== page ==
Imagine you are excited about casting your ballot on Election Day and are turned away simply because you have a disability. Or imagine having to cast your ballot where other voters can see exactly how you vote.
Cynthia, a voter with a disability, was unable to use the accessible electronic voting machine at her polling place because the election judges did not know how to operate it. She was forced to cast her ballot sitting at a table in plain view of other voters with absolutely no privacy. Her only other option was to not vote at all. Cynthia’s experience illustrates the type of barriers people with disabilities routinely face when they seek to vote but are denied access to the election process.
Although federal laws exist to ensure that people with disabilities are able to fully and equally participate in the election process, they too often continue to face obstacles to exercising their right to vote. As part of its nationwide voting rights initiative, the U.S. Department of Justice has conducted Americans with Disabilities Act compliance reviews of polling places in dozens of cities and counties across the country. Findings of non-compliance have resulted in numerous settlement agreements to address the accessibility barriers, including a 2017 agreement with the Chicago Board of Election Commissioners related to accessibility of polling places.
Voting Access Chicago
Following DOJ’s compliance reviews and findings regarding the accessibility of Chicago polling places, Equip for Equality, in collaboration with the Chicago Board of Election Commissioners, launched Voting Access Chicago, a multi-year initiative aimed at making all polling places in Chicago fully accessible to people with disabilities.
For the 2016 general election, Equip for Equality recruited and trained 220 volunteers to join its staff in conducting ADA accessibility surveys of the vast majority of Chicago’s nearly 2,000 polling places. Lawyers and other legal professionals from law firms and corporate legal departments joined with law students, staff and other volunteers to conduct these surveys. Based on the information obtained, Equip for Equality made recommendations to the Chicago Board of Election Commissioners regarding temporary and permanent remedies to address the accessibility barriers. A sizeable group of Equip for Equality’s staff and trained volunteers returned to Chicago’s polling places in March 2018 for the primary election to gauge progress on the recommendations.
One Voting Access Chicago volunteer described the reality of the barriers faced by people with disabilities when they go to vote: It thrust me into the world of physical challenges that many [people with disabilities], and supposedly protected, citizens face on a daily basis. A lack of ramps for those in wheel chairs, the requirement to use the loading dock rather than have to climb several flights of stairs, the total and complete lack of privacy because the polling center lacked wheelchair capable voting booths so these folks had to sit at desks whereby one and all could see how they voted.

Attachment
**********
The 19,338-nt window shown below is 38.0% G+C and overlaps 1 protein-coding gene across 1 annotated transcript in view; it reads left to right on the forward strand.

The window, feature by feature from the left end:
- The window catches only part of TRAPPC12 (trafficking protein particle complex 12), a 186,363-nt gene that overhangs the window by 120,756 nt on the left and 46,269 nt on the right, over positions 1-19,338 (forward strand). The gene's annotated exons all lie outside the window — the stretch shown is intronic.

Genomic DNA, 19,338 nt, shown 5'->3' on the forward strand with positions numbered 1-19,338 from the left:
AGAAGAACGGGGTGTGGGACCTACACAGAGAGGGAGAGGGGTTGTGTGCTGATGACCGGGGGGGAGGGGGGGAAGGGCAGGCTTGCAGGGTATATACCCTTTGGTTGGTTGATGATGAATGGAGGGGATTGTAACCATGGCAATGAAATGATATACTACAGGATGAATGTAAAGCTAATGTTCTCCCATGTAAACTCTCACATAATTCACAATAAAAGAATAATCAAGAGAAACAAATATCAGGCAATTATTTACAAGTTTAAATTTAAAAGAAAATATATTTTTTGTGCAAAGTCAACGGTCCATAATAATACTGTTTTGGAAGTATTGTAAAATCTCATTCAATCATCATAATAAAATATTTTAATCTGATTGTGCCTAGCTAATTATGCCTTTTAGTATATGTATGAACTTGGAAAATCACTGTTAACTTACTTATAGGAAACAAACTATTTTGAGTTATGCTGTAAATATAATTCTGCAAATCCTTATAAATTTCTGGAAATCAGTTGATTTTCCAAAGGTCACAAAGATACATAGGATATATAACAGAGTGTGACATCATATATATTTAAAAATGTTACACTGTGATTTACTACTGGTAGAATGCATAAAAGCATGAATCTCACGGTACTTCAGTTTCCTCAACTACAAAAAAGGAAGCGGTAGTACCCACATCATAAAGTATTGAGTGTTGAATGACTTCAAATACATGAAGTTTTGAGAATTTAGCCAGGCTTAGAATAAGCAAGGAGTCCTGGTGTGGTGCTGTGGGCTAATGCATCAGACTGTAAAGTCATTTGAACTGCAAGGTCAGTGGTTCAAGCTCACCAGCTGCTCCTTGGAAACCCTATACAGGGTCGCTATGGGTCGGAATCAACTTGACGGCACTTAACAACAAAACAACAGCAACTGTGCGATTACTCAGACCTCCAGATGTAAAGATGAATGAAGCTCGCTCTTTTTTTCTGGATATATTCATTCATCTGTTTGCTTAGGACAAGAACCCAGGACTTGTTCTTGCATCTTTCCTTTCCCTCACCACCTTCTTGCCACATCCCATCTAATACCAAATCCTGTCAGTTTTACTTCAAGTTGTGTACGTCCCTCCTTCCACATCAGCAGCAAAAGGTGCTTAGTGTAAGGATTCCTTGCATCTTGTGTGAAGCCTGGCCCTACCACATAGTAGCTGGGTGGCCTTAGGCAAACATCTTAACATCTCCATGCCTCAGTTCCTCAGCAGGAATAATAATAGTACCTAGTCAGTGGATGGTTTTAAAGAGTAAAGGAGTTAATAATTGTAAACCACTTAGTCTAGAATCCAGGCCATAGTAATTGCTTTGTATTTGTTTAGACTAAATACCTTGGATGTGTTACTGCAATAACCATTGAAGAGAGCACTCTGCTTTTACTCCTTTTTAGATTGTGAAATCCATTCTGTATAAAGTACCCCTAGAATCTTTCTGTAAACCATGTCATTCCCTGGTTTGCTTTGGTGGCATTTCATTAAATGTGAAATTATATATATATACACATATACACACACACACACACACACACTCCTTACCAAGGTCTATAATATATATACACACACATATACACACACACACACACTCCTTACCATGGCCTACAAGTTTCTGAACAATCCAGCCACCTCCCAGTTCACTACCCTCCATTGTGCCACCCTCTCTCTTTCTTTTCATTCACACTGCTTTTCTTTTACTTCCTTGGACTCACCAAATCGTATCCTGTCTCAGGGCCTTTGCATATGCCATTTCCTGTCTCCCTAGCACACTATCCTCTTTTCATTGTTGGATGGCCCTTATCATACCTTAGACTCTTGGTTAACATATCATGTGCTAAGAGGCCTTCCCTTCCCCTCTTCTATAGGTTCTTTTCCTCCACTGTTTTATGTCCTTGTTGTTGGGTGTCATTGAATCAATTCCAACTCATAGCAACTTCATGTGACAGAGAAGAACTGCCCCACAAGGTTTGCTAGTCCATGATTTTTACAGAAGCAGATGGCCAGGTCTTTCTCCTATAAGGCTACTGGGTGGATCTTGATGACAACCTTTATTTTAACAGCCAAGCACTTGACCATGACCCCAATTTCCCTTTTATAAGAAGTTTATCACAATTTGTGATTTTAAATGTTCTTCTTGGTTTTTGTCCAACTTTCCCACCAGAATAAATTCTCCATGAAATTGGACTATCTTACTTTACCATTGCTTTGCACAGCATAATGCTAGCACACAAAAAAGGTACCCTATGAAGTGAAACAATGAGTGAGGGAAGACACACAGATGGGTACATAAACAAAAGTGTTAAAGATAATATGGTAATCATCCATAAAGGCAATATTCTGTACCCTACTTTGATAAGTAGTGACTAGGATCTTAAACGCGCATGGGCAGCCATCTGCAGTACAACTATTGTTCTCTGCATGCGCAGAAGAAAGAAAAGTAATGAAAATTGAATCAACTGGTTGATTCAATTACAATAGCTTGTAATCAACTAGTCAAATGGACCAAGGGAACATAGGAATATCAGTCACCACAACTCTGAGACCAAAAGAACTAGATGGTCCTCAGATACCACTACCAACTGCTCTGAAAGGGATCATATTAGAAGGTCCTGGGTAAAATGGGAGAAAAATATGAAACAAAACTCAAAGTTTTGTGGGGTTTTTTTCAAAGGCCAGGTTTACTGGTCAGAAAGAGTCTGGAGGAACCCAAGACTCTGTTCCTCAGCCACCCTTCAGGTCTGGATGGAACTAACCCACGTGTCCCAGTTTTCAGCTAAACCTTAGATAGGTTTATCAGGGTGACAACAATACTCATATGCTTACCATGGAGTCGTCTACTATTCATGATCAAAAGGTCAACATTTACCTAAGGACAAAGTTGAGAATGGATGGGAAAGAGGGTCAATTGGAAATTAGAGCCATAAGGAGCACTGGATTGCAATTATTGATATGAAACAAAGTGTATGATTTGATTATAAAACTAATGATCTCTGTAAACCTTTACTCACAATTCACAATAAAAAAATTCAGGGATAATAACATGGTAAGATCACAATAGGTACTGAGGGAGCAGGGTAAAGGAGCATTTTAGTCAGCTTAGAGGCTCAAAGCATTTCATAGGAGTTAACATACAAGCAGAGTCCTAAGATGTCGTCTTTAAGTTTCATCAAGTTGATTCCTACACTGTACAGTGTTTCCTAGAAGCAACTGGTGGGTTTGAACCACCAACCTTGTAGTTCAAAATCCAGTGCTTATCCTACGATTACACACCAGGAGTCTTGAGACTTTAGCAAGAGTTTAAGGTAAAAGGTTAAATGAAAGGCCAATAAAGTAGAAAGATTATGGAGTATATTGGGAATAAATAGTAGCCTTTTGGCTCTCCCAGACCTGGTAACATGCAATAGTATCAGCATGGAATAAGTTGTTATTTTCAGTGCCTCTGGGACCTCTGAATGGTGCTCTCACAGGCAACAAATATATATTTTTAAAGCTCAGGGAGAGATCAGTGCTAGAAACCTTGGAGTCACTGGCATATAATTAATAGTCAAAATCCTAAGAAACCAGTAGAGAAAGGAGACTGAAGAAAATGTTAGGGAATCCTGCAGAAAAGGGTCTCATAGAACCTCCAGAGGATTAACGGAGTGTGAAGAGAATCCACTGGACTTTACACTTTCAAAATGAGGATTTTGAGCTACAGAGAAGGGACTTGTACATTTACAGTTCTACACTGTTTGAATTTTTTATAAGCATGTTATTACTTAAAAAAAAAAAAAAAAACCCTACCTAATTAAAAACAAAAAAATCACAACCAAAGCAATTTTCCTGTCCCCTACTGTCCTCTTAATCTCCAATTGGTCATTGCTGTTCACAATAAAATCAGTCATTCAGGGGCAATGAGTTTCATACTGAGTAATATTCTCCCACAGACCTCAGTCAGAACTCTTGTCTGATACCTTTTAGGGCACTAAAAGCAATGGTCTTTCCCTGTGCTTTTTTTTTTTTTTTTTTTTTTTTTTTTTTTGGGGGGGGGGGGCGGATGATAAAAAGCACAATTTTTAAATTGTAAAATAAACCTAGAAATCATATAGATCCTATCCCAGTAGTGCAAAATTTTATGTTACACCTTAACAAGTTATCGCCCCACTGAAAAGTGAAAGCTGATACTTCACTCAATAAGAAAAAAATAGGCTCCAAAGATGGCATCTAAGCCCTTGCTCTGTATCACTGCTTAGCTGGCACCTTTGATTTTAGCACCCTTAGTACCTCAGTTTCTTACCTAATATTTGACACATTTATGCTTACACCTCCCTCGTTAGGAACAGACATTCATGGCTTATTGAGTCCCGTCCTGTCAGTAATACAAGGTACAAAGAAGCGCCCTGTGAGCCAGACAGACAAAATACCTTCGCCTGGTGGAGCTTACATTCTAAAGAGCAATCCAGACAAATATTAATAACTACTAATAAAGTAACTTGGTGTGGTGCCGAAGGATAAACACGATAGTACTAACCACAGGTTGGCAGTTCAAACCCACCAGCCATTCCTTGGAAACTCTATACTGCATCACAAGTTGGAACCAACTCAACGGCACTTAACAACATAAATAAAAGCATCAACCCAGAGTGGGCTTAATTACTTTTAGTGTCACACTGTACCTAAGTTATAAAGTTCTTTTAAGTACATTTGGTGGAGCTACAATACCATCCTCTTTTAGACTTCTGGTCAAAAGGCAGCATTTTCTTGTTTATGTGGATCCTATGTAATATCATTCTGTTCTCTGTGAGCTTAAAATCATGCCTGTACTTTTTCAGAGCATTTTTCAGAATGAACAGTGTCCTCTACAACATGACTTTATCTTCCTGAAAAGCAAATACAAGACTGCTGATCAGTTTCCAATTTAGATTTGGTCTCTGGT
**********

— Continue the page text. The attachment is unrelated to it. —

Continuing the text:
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- Equip for Equality received a $55,000 organizational support grant thanks to your generous support of the Investing in Justice Campaign.
- Overall, Equip for Equality closed nearly 1,800 cases last year, almost 500 of which were handled by volunteer attorneys.
- Through one of its newer projects Voting Access Chicago Equip for Equality trained 220 pro bono attorneys and law students to join its staff in conducting Americans with Disabilities (ADA) accessibility surveys of the vast majority of Chicago’s nearly 2,000 polling places. These efforts helped ensure Chicagoans with disabilities can exercise their fundamental right to vote and participate in our democracy.[/panel]
Volunteer and Training Opportunities for the November 6th General Election
[pullquote align=”right”]Voting Access Chicago
Monday, October 22
The Chicago Bar Association
321 S. Plymouth Court
The right to vote is fundamental to a healthy democracy. Equip for Equality’s Voting Access Chicago is a non-partisan initiative to ensure that all of Chicago’s polling places are fully accessible to voters with disabilities and older adults who want to exercise their right to vote. Learn more about volunteering on Election Day, November 6, in 4-hour shifts as part of a team identifying barriers and conducting accessibility surveys of Chicago’s polling places. 1.5 hours of CLE credit subject to approval.
Thanks to Equip for Equality’s work, the Chicago Board of Election Commissioners will begin phasing in remedies to make polling places and early voting sites accessible for the November 6, 2018 general election. To ensure the progress and success of the implementation process, Equip for Equality staff and volunteers will again conduct accessibility surveys of a majority of the polling sites on November 6th. Volunteers receive a short training (with CLE credit available), have a four-hour time commitment on Election Day, and are even equipped with their very own toolkit, including a tape measure and electronic level. As part of the 2018 CBA and CBF Pro Bono Week, Equip for Equality will present a Voting Access Chicago Training on October 22 from 3:00-5:00 at The Chicago Bar Association (see textbox for more information).
To learn more about this nonpartisan pro bono opportunity:
- Visit https://cbf.joinpaladin.com/chicago-bar-foundation/opportunities/voting-access-chicago-help-make-chicagos-polling-2/
- Contact Bebe Novich, Manager of Voting Access Chicago, at 312-895-7262 or email@example.com
The Voting Access Chicago project is helping to ensure a fundamental principle of our democracy that people, specifically those with disabilities, can freely exercise their right to vote.